I want to share images with my designer.

Should you place all the images images in a Word document? Would it be better if they were placed in individual PowerPoint Slides?

Well, actually, the very best way to share images is just to share the original file. That way, the image keeps the resolution it started off with—and your designer can choose to crop, resize and generally mess with it to their heart’s content. The problem with placing it into another program, is that the programs downsample the images i.e. lower their quality.

OK, but there are so many! I can’t just attach everything to an email, can I?

Unless you are sending only a couple, you should definitely avoid adding all of them to your email. Doing so might clog your outbox, crash your inbox, or cause the message to take permanent residence in your outbox—never leaving. It might also leave fine, and instead mess with your designer’s inbox. I recommend: either uploading the images you want to share to a google drive and then sharing the link to the drive; or zipping/compressing it and then using a free mailing system such as wetransfer.com. Easy-peasy.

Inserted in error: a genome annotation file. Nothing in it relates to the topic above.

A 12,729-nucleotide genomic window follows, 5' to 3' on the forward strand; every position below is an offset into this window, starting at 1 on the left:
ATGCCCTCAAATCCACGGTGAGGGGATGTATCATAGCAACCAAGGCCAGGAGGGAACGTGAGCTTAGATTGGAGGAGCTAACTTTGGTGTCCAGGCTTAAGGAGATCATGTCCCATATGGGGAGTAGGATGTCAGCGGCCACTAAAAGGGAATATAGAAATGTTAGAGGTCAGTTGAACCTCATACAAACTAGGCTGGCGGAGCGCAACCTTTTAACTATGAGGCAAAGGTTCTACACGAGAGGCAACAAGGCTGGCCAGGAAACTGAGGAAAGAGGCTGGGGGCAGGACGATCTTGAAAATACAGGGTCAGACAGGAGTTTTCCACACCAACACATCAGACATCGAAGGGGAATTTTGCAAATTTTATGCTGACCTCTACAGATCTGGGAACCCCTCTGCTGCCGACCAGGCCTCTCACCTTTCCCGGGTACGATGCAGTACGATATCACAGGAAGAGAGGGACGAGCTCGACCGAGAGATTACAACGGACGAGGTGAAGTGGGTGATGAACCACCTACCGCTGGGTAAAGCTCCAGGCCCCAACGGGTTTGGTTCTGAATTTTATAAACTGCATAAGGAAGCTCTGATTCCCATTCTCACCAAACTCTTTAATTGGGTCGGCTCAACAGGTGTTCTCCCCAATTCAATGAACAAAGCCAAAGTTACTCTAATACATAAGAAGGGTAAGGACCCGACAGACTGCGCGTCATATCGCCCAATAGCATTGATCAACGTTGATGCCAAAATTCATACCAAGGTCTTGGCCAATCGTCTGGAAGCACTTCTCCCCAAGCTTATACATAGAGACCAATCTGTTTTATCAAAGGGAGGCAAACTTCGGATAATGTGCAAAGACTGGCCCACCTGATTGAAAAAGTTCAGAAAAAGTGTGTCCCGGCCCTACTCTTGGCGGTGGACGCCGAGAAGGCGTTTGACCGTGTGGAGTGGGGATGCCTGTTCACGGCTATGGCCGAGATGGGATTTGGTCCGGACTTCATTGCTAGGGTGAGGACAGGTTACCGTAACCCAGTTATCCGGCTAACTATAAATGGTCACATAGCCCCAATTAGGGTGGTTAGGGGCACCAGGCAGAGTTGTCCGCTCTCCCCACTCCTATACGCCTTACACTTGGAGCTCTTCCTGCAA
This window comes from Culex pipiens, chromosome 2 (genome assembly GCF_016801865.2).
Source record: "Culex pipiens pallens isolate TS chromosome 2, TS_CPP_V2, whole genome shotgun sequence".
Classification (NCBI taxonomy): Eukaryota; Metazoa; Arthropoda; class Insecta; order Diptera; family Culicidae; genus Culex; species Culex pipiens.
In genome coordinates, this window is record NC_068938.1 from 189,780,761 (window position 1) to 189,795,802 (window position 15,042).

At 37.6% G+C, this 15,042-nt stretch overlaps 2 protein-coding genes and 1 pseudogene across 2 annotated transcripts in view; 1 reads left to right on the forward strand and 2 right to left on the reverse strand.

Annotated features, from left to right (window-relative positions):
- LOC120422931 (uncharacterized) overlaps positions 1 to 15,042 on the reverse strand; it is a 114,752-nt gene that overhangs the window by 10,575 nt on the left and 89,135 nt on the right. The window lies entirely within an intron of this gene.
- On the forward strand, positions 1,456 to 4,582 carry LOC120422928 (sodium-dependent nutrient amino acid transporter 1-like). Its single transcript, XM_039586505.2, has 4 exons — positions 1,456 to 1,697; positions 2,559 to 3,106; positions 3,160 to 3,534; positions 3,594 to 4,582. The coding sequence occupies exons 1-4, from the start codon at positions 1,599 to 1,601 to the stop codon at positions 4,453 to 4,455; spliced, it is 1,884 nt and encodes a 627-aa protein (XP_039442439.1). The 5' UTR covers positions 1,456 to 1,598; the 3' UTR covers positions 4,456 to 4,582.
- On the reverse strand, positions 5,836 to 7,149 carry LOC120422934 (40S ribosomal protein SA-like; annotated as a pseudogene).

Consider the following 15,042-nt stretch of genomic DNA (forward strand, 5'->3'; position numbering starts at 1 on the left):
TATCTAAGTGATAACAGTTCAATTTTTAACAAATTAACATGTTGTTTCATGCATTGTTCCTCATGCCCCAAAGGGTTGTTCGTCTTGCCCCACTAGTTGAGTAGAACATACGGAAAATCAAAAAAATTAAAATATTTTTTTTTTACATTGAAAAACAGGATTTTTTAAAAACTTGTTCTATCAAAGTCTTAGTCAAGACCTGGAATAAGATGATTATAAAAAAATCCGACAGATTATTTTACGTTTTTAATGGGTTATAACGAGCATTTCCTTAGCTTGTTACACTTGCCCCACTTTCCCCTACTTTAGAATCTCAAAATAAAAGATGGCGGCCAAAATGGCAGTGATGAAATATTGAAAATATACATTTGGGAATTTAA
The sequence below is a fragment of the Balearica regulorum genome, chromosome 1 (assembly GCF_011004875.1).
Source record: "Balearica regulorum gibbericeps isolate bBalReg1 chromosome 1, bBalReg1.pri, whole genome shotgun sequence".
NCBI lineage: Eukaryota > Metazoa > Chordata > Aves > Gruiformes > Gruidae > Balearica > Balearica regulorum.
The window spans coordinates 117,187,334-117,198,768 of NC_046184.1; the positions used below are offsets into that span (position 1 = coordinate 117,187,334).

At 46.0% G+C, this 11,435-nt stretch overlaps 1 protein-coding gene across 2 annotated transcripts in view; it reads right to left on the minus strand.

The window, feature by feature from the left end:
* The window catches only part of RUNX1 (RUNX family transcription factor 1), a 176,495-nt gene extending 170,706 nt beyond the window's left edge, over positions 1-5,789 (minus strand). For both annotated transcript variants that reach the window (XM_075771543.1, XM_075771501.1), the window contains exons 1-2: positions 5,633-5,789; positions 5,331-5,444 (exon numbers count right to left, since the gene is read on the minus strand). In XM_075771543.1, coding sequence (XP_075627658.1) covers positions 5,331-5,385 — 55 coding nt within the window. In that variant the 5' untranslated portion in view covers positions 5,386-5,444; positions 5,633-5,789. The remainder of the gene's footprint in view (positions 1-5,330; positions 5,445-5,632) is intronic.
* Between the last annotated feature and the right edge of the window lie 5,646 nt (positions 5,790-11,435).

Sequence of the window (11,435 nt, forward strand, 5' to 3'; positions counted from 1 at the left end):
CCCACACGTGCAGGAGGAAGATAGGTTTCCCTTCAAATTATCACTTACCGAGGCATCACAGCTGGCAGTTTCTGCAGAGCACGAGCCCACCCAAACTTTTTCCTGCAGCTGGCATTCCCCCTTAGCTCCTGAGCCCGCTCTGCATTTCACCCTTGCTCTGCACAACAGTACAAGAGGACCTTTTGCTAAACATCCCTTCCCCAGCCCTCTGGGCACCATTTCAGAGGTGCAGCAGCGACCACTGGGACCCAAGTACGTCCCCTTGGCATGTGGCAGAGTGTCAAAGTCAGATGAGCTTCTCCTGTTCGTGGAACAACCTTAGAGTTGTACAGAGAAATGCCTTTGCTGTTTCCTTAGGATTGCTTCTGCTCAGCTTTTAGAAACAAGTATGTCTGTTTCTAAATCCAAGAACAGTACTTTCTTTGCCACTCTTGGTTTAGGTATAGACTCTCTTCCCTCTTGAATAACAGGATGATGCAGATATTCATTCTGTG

Now, what you might want to consider even before that is: do you have the right to use these images?
About the author

Designer and communicator with over a decade of experience working for a broad range of corporate and non-profit clients in Brazil and the United States.

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Hiring a designer can be confusing.

There are times when instructions get lost in translation, files look wonky, and expectations aren’t met (on both sides). But it doesn’t have to be like that. Below is a running list of tips to help you navigate everything from how to share an image with your designer, to what to expect a print-pdf to look like. Hopefully these short explanations will help make things clear, and improve your next experience hiring any creative.

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